March 2015

Seeking SSD benefits for a disabled child who is now 18

Portrait of cute handicapped boy in garden.Special adult child’s benefits may be available

Many disabled children in Illinois may be eligible for Social Security benefits as minors. Once these children turn 18, they may qualify to receive Social Security Disability benefits. However, as any Social Security attorney knows, eligibility isn’t guaranteed, even for children who previously collected other benefits. After age 18, disabled children can only receive benefits if they meet the Social Security Administration’s distinct criteria for adults.

Qualifying financially

SSD benefits are only available to people with adequate work and earnings records. Disabled adult children who worked before or despite their disabilities may have sufficient earnings. Otherwise, disabled adult children may receive benefits based on the earnings of a qualifying parent. These benefits are known as adult child’s benefits.

A qualifying parent must receive Social Security disability or retirement benefits. A disabled adult child may collect up to half of a parent’s benefit amount. Alternately, an adult child may qualify for benefits if a deceased parent had an adequate work history. A child who has a personal work history can still qualify for benefits based on a parent’s earnings. This may yield a larger benefit, since parents typically have greater earnings.

Establishing disablement

Besides qualifying financially for benefits, adult children must meet the SSA’s adult definition of disability. The disabling condition must be expected to last over 12 months or result in death. The condition must prevent the child from performing any work he or she performed previously. Additionally, the condition must preclude the child from pursuing new work.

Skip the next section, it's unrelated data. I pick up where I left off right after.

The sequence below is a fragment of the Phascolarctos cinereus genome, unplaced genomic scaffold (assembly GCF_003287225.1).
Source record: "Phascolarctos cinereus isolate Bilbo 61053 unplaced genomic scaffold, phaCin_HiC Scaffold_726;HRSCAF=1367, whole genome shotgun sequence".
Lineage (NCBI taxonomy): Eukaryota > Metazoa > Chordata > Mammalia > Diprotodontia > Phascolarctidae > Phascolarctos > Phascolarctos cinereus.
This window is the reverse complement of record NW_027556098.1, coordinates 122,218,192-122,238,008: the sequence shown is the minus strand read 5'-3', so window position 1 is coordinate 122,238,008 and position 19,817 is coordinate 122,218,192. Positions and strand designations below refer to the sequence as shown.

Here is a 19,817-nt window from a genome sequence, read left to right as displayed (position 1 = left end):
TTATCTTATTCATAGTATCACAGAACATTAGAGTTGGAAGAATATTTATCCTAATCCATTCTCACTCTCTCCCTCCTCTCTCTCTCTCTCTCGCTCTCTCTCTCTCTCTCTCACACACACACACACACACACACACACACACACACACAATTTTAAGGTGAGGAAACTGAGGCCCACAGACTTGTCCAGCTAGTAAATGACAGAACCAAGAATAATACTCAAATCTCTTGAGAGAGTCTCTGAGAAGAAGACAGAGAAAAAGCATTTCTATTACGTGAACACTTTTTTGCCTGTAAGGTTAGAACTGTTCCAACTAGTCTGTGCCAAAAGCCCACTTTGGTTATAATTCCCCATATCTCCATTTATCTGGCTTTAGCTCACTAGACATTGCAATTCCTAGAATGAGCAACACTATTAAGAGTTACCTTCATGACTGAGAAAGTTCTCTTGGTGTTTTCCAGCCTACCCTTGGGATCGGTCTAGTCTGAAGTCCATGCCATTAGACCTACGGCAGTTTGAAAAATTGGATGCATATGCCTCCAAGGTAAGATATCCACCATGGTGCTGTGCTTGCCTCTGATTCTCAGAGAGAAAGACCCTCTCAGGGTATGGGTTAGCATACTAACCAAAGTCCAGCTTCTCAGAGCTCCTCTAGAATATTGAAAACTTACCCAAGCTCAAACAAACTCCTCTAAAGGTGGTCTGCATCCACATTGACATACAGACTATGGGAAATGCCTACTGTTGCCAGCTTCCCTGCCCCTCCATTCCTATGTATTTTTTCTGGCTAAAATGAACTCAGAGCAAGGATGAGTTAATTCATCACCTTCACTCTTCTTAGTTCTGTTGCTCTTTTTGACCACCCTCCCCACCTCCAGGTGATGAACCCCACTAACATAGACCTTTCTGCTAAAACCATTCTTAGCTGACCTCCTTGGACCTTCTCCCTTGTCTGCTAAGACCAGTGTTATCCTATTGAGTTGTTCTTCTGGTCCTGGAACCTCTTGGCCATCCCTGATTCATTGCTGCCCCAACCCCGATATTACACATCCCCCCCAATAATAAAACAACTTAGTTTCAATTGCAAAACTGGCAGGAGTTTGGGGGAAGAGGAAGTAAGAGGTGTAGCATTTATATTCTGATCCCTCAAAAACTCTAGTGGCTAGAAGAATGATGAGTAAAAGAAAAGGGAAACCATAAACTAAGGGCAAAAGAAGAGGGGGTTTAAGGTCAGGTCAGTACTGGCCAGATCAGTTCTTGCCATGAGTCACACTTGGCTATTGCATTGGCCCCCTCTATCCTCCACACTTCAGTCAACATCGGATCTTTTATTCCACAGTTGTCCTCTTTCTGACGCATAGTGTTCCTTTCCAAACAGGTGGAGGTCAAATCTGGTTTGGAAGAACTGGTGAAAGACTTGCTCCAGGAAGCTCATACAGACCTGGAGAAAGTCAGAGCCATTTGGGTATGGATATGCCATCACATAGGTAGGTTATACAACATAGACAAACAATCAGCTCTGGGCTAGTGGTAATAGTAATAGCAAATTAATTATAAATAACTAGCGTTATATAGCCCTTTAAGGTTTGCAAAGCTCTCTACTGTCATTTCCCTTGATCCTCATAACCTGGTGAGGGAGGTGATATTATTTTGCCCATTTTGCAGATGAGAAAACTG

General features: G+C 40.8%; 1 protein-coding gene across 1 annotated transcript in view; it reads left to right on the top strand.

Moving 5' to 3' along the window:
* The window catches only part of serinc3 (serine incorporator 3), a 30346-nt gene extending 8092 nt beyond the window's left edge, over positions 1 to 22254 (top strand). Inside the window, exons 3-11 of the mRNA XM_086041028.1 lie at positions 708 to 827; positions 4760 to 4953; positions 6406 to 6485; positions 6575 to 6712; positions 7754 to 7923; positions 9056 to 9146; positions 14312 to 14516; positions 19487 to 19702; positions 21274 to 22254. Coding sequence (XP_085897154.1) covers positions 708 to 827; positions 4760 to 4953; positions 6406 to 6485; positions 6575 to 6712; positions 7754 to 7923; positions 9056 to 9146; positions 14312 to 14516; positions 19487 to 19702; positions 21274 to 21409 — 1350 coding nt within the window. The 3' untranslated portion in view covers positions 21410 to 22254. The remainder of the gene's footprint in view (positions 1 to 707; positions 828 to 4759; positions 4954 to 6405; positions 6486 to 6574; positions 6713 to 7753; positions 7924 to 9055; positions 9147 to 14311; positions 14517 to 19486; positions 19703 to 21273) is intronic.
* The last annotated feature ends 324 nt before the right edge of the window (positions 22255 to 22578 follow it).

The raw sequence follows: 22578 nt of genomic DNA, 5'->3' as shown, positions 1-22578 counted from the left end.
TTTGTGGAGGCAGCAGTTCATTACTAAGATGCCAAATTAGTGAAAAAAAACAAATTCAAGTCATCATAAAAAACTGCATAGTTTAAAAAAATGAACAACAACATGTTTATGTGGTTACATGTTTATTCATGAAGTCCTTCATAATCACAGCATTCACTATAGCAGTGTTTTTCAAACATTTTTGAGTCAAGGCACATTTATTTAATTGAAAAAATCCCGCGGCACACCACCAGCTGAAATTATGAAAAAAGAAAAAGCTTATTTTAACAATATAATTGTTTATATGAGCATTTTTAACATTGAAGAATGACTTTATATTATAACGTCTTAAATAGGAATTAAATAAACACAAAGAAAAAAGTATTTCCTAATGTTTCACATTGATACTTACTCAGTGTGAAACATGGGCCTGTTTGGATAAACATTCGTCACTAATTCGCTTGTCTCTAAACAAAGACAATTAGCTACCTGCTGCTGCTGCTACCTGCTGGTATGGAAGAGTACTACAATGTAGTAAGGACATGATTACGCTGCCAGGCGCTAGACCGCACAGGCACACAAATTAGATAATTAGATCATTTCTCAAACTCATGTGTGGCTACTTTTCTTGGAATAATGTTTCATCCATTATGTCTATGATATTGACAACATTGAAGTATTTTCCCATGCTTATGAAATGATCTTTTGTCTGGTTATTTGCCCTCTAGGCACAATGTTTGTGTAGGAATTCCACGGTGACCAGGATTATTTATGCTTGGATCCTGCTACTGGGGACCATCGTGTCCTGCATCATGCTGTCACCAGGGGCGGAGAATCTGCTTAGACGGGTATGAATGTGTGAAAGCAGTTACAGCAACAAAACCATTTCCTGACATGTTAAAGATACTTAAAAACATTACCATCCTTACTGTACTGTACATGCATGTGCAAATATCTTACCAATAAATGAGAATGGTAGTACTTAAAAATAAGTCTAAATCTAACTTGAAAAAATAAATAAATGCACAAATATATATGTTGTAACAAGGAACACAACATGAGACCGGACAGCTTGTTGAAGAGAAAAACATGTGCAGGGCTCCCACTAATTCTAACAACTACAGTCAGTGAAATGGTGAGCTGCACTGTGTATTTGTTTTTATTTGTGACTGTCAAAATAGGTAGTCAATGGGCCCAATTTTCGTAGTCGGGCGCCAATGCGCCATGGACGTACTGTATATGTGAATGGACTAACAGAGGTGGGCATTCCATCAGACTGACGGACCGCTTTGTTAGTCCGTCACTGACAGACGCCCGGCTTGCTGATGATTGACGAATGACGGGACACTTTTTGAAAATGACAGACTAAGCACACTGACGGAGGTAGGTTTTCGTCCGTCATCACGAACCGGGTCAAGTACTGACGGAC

Disabled adult children may qualify for benefits in various ways, as a Social Security attorney can explain. These include:

  • Qualifying under a “Blue Book” listing. Impairments listed in the book are automatically considered disabling if they cause specified symptoms or limitations.
  • “Equaling” the terms of a listing. The SSA may determine that a child’s limitations are just as severe as those described in the book. Therefore, a child may receive benefits without meeting exact listing terms.
  • Receiving a medical-vocational allowance. The SSA may award an allowance after evaluating a child’s education, impairments and work experience. If these factors limit a child from working gainfully, the child may receive benefits.

Regardless of how disabled adult children may qualify for benefits, they should provide ample documentation. Medical evidence should establish the nature, severity and prognosis of the condition. Statements from non-medical sources can help show the functional limitations the child experiences.

As a Social Security attorney understands, SSD applicants should document every symptom, limitation and minor impairment. Documenting secondary impairments won’t help a child meet Blue Book listing terms. However, this evidence may improve the likelihood of the child “equaling” a listing or receiving a medical-vocational allowance.

Can I apply for Social Security Disability if I have cancer?

pDistraughtManOnSteps_9366984_mClaiming benefits with an Illinois SSD attorney

The American Cancer Society estimates that over 1.6 million new cancer cases will be diagnosed in 2015. As any Illinois SSD attorney knows, people diagnosed with the disease may face numerous adverse symptoms and health complications. Fortunately, Social Security Disability benefits may be available to cancer victims. The Social Security Administration automatically considers some cancers disabling. Other cases may qualify for benefits based on the functional limitations the victim experiences.

Automatic disability determination